The Virginia Board of Historic Resources approved seven new sites for listing on the Virginia Landmarks Register.
The sites — in Alexandria, Portsmouth and Richmond, as well as Lee, Mecklenburg and Rockingham counties — are chosen due to historical, architectural, archaeological or cultural impact on the state.
The Whittle’s Mill Dam in South Hill, constructed around 1756, used currents from the Meherrin River to propel grain and saw mills. Portions of the earliest sections of the dam are still visible on the river.
Rockingham County’s Silver Lake Historic District centers around a large mill pond created around 1822, and spans 104 acres. It was settled by English and Scots-Irish during the 18th century and German Baptist Brethren during the 19th century, and is now listed on Virginia’s Civil War Trails.
Portsmouth’s Abigarlos is a rural residence that stands on a remnant of its original farm acreage, dating back as far as 1812. It is associated with Channel, the first female architect registered in Virginia, who helped preserve the home.
Lee County’s Duff Mansion House was built around the Civil War era, and retains an abundance of its historical woodwork and locally-sourced building materials. On the property are two prehistoric archaeological sites with the possibility to provide information about indigenous life during the Archaic and Middle Woodland periods.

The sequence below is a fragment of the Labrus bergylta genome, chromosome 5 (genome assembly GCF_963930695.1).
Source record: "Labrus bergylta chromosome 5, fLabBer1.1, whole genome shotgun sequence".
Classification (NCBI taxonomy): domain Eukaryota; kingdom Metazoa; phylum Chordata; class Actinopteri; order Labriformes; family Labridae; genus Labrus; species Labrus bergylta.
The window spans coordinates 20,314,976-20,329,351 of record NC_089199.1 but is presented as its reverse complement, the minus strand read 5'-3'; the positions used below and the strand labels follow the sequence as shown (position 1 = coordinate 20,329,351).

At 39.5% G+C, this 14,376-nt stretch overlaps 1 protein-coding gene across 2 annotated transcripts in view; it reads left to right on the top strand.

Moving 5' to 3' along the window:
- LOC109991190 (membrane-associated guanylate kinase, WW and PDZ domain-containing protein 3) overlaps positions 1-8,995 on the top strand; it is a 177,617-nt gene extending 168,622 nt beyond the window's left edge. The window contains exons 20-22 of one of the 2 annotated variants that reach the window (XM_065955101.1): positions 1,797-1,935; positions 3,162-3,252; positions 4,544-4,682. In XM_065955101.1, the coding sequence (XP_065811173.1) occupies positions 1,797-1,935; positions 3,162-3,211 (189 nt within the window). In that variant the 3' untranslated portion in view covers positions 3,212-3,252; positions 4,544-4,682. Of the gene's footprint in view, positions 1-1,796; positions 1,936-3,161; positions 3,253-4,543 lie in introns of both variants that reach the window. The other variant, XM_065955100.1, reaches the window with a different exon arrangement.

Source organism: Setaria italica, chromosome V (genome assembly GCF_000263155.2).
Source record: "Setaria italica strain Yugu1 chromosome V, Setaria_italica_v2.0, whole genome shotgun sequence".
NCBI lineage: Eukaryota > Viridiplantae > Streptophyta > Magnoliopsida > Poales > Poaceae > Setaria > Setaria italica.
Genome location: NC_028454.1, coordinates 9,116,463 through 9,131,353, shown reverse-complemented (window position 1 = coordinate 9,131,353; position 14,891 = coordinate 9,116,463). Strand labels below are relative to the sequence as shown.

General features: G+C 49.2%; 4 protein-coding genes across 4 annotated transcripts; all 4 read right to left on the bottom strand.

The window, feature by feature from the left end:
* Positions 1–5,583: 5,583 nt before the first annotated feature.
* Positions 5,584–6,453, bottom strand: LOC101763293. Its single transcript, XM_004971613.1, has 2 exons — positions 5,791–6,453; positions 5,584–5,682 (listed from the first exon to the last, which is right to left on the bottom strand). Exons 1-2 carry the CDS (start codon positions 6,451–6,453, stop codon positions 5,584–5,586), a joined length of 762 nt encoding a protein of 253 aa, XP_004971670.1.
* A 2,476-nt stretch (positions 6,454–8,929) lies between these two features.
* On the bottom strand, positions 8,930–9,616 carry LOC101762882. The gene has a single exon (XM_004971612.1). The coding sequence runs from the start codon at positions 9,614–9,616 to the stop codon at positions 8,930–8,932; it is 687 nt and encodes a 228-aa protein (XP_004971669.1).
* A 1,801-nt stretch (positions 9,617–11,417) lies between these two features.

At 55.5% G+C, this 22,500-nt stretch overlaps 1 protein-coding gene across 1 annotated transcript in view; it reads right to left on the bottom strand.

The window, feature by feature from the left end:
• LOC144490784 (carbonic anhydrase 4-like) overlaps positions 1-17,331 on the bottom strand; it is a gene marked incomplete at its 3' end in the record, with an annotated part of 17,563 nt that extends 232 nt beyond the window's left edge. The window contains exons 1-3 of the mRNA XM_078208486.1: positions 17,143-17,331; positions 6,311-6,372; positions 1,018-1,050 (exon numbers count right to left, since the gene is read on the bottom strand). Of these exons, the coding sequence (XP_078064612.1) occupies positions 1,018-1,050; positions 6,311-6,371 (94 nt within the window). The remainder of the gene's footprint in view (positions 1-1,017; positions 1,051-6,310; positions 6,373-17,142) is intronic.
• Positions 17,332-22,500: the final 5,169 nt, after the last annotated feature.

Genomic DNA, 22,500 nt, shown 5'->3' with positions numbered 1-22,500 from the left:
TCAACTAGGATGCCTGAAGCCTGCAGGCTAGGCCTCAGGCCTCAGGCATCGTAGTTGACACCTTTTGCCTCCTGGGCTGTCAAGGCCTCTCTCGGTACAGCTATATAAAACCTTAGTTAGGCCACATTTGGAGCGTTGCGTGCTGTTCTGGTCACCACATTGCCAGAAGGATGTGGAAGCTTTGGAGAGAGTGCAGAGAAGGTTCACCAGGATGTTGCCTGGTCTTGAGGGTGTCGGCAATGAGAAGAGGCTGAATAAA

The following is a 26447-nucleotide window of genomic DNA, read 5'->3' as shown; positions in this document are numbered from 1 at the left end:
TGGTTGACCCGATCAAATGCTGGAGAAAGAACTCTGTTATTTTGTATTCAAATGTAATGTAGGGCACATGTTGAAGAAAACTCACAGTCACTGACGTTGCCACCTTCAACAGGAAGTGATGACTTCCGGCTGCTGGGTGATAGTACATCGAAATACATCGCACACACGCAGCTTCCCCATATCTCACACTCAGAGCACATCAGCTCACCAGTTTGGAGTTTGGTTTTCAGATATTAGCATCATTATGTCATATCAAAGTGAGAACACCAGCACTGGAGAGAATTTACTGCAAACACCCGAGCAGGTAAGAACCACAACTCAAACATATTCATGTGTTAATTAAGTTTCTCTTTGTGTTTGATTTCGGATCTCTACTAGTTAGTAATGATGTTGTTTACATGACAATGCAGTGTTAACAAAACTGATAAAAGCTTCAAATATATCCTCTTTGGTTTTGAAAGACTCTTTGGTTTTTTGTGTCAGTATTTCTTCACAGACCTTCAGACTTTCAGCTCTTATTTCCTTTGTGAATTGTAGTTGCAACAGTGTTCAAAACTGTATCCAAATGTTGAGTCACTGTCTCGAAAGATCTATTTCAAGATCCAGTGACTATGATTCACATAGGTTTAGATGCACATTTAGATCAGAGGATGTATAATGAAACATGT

Richmond’s Rosedale Lodge began as a four-room brick farmhouse in the early 1800s, but was remodeled and enlarged in 1895 to serve as a clubhouse for the Deep Run Hunt Club.
Also in Richmond, the Manchester Trucking and Commercial Historic District still features many original buildings from the mid-20th century, and evolved as a hub of commerce and industry from as early as the 18th century.
Alexandria’s Swann-Daingerfield House was originally built in 1800 for Thomas Swann, a U.S. Attorney for the District of Columbia. It later served as St. Mary’s Academy, a private Catholic secondary school for girls, and was expanded with two annexes. The Alexandria Hospital School of Nursing then purchased the property in 1943, and it served as a dormitory for nurses until 30 years later.
According to the Virginia Landmarks Register, listing a property in the state or national registers is honorary and sets no restrictions on what a property owner may do with his or her property. The designation is first and foremost an invitation to learn about and experience authentic and significant places in Virginia’s history.